Van Tulleken says that the very purpose of UPF is different. “Ultra-processed food is not really food at all, it’s an industrially produced edible substance. And its purpose is financialised growth, which isn’t quite the same as profit – it has a specific meaning. The traditional roles of food and eating – social, cultural, nutritional – are being destroyed by the very small number of huge food corporations that produce our food. There are 10 to 15 companies, by most accounts, by some accounts just four, who make most of the calories that we eat.”
The chocolate brownie test
In the interview Van Tulleken compares a home-made chocolate brownie with an ultra-processed version. “No one has actually done this direct comparison. But there is lots of evidence that the shop bought one would have a much smaller particle size, so you will absorb it faster. It’s been a lot more aggressively processed, physically. It will be extruded and mechanically recovered. It will have been made with ratios of salt and sugar that we know drive hyper palatability.
“With the home made brownie, someone at home has baked you a delicious chocolate brownie to satisfy you, to nourish you and to create a bond for some love and for pleasure. So, again, the purpose of the making is fundamentally different.”
“With that shop bought chocolate brownie, it will have a mix of traditional molecules, and then it will contain things which are there to save money. Dairy fats will be replaced by these very modified plant fats. And they are fantastically cheap. So if you can use a solid palm fat, compared to dairy butter that could be 10 times cheaper. Some of the fats will interact with our bodies in harmful ways, we think. Emulsifiers will be in there to bind everything together. And there is really very good evidence that emulsifiers damage our microbiome, the friendly bacteria that live in our gut.
The problem with emulsifiers
“Emulsifiers exist in nature. When you make a salad dressing, mustard is an emulsifier – or you could use egg yolk. But there’s something very different about the emulsifiers you will find in ultra-processed foods like lethicins, carboxymethylcellulose, polysorbates. For these, there’s really good research, published in major journals, which show that emulsifiers – which are essentially forms of detergents that bind water to fat – are potentially scrubbing out the gut, changing the thickness of the (gastrointestinal) mucus and altering the populations of the bugs that live inside us.”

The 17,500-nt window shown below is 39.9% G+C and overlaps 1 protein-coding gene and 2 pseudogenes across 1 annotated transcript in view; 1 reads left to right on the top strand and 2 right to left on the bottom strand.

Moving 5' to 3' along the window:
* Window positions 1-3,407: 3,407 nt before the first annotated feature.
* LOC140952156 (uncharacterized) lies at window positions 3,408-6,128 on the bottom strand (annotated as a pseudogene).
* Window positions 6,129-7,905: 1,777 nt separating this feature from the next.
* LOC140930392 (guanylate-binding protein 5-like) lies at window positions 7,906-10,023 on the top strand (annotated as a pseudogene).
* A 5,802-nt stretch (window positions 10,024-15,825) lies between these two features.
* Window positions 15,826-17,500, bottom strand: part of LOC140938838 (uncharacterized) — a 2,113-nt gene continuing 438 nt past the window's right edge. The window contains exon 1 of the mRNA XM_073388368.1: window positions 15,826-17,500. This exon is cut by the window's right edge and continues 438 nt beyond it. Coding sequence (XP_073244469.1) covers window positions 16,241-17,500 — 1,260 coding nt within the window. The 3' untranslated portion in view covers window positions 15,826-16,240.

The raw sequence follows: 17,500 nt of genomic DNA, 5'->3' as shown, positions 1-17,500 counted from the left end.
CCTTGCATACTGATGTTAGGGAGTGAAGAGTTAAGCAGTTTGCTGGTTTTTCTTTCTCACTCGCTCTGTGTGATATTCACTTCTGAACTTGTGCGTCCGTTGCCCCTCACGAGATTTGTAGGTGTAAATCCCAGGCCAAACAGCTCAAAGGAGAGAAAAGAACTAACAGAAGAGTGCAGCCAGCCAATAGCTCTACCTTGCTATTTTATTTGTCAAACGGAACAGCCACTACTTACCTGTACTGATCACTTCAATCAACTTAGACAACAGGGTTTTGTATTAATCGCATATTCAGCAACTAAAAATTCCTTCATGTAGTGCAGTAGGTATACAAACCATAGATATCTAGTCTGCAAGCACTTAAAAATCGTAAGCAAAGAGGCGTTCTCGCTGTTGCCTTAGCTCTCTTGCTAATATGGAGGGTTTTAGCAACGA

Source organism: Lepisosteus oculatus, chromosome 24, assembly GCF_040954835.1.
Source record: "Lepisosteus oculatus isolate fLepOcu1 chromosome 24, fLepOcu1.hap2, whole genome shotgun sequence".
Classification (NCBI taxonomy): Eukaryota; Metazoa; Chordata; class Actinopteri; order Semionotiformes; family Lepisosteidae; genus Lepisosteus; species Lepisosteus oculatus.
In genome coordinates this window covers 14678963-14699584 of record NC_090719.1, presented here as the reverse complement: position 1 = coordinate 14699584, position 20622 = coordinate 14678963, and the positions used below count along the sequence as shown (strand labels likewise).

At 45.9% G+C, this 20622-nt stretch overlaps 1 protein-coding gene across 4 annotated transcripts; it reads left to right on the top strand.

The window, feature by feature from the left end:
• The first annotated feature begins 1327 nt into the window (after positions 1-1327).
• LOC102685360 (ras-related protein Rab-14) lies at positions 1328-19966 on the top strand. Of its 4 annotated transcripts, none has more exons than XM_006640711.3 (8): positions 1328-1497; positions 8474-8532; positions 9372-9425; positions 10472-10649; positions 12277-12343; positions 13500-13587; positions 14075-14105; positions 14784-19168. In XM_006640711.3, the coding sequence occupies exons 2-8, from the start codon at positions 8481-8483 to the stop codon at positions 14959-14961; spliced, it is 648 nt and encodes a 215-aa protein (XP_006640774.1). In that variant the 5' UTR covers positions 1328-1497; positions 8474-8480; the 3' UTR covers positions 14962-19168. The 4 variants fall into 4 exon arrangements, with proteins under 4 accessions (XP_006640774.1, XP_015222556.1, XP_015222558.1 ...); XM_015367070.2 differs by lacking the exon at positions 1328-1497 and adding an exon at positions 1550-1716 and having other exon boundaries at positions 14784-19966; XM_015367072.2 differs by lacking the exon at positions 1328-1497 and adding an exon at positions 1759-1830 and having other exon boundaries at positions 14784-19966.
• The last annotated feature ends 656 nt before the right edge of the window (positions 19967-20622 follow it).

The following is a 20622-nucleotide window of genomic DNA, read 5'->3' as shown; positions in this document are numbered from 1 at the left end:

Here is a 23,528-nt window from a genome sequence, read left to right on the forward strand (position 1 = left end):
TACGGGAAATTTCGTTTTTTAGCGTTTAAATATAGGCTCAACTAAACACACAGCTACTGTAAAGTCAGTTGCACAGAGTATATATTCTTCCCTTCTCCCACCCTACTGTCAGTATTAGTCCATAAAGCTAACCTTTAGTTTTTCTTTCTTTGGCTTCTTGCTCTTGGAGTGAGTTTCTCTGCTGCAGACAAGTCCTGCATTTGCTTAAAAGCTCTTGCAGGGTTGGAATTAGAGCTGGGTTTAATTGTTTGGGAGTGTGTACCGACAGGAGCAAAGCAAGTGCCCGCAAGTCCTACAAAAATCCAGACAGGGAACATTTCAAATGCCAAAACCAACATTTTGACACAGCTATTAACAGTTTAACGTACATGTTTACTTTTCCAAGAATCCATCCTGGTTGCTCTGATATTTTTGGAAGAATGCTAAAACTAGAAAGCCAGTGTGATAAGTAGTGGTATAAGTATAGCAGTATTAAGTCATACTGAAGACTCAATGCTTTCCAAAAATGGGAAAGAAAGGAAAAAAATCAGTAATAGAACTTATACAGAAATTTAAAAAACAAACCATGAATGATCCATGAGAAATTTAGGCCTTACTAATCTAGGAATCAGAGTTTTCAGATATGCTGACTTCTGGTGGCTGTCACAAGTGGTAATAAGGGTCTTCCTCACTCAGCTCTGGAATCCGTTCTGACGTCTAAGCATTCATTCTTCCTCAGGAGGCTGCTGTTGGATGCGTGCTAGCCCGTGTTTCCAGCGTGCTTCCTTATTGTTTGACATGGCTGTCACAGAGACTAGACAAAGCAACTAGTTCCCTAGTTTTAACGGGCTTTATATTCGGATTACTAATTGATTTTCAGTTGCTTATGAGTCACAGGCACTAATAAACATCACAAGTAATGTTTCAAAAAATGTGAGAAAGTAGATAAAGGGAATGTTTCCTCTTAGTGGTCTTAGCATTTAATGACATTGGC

“there’s really good research, published in major journals, which show that emulsifiers – which are essentially forms of detergents that bind water to fat – are potentially scrubbing out the gut, changing the thickness of the (gastrointestinal) mucus and altering the populations of the bugs that live inside us”
Standing up to the UPF industry
Van Tulleken is not calling for UPF to be banned, nor does he want it to be taxed. But he insists there is a “desperate” need for regulation. He would like to see ultra-processed foods labelled clearly as such – with a short explanatory text, and possibly a symbol (in Chile, he points out, ultra-processed food is labelled with a black hexagon – a response to rocketing levels of obesity in the country). And he is calling for much tougher restrictions on the marketing of UPF.
Van Tulleken says that given the context (“one in five primary school children is leaving school obese, and almost all will suffer from a range of diet related diseases in later life”) what he is calling for is “very light regulation”. But he recognises that major obstacles stand in the way of progress.
Total regulatory capture
“There has been a near total capture of policymakers themselves, the charities and big organisations that inform policy and the medical profession, by the companies that make them.” This the thing he most wants to see exposed and confronted. “If I could change just one thing it would be to get doctors and charities to stop accepting money from corporations that generate profits from products that cause diet related disease in children. We really do need to think about how much these children will suffer in childhood, and then in adult life”. He also says it is vital to acknowledge that people who do suffer from diet-related disease are not responsible for it. “It is a problem of genes, interacting with an environment that is inherently violent and that is what needs regulating.”
Van Tulleken says we need a cultural change in which we start to regard the big food companies in the same that we see the tobacco companies (there is growing evidence, including results of neuroimaging, to show that UPF and tobacco are similarly addictive). “Regarding the food companies in the same way that we view the tobacco companies is important, because we will have to refuse their money, we will have to start doing research that isn’t funded by them, and the charities that advocate for change will have to stop taking their money too.”
“There has been a near total capture of policymakers themselves, the charities and big organisations that inform policy and the medical profession, by the companies that make them.
Is he worried about unintended consequences of taking on the powerful corporations who make and sell UPF? “I think the industry will be very clever here. They will cast those who critique ultra-processed foods as misogynists, or people who further want to disadvantage or further stigmatise the populations who are being predated on by the companies themselves.
“Our work is made all the more difficult by the fact that the whole world is ultra-processed. Our apps, music, and games – they’re all ultra-processed. These are all mechanisms being created to make it almost impossible for us not to overconsume them. It’s a brilliant way of making money, and it’s a particularly effective way of commodifying the ill health of the most disadvantaged people on Earth and further enriching people who already have more money than they know what to do with.”
Watch the full video here at Channel 4 News